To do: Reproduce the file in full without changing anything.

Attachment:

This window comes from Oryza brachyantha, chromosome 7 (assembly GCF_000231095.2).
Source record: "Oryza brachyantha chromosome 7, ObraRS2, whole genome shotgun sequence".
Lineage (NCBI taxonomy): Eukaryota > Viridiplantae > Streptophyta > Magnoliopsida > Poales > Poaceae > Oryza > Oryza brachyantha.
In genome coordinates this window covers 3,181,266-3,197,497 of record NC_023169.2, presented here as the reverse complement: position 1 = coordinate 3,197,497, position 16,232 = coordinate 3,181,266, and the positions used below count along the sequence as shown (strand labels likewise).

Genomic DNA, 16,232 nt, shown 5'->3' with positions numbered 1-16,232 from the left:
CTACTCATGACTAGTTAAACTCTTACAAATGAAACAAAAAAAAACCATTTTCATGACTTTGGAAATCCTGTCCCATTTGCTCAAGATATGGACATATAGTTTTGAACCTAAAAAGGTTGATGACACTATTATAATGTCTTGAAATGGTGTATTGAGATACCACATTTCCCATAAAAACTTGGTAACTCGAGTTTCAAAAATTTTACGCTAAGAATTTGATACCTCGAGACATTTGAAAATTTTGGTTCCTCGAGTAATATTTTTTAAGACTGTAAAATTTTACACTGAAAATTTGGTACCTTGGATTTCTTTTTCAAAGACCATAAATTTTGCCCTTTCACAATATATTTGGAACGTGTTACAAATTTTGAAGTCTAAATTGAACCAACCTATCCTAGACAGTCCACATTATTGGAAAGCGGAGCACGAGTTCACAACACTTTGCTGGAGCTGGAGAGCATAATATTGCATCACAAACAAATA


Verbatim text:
This window comes from Oryza brachyantha, chromosome 7 (assembly GCF_000231095.2).
Source record: "Oryza brachyantha chromosome 7, ObraRS2, whole genome shotgun sequence".
Lineage (NCBI taxonomy): Eukaryota > Viridiplantae > Streptophyta > Magnoliopsida > Poales > Poaceae > Oryza > Oryza brachyantha.
In genome coordinates this window covers 3,181,266-3,197,497 of record NC_023169.2, presented here as the reverse complement: position 1 = coordinate 3,197,497, position 16,232 = coordinate 3,181,266, and the positions used below count along the sequence as shown (strand labels likewise).

Genomic DNA, 16,232 nt, shown 5'->3' with positions numbered 1-16,232 from the left:
CTACTCATGACTAGTTAAACTCTTACAAATGAAACAAAAAAAAACCATTTTCATGACTTTGGAAATCCTGTCCCATTTGCTCAAGATATGGACATATAGTTTTGAACCTAAAAAGGTTGATGACACTATTATAATGTCTTGAAATGGTGTATTGAGATACCACATTTCCCATAAAAACTTGGTAACTCGAGTTTCAAAAATTTTACGCTAAGAATTTGATACCTCGAGACATTTGAAAATTTTGGTTCCTCGAGTAATATTTTTTAAGACTGTAAAATTTTACACTGAAAATTTGGTACCTTGGATTTCTTTTTCAAAGACCATAAATTTTGCCCTTTCACAATATATTTGGAACGTGTTACAAATTTTGAAGTCTAAATTGAACCAACCTATCCTAGACAGTCCACATTATTGGAAAGCGGAGCACGAGTTCACAACACTTTGCTGGAGCTGGAGAGCATAATATTGCATCACAAACAAATA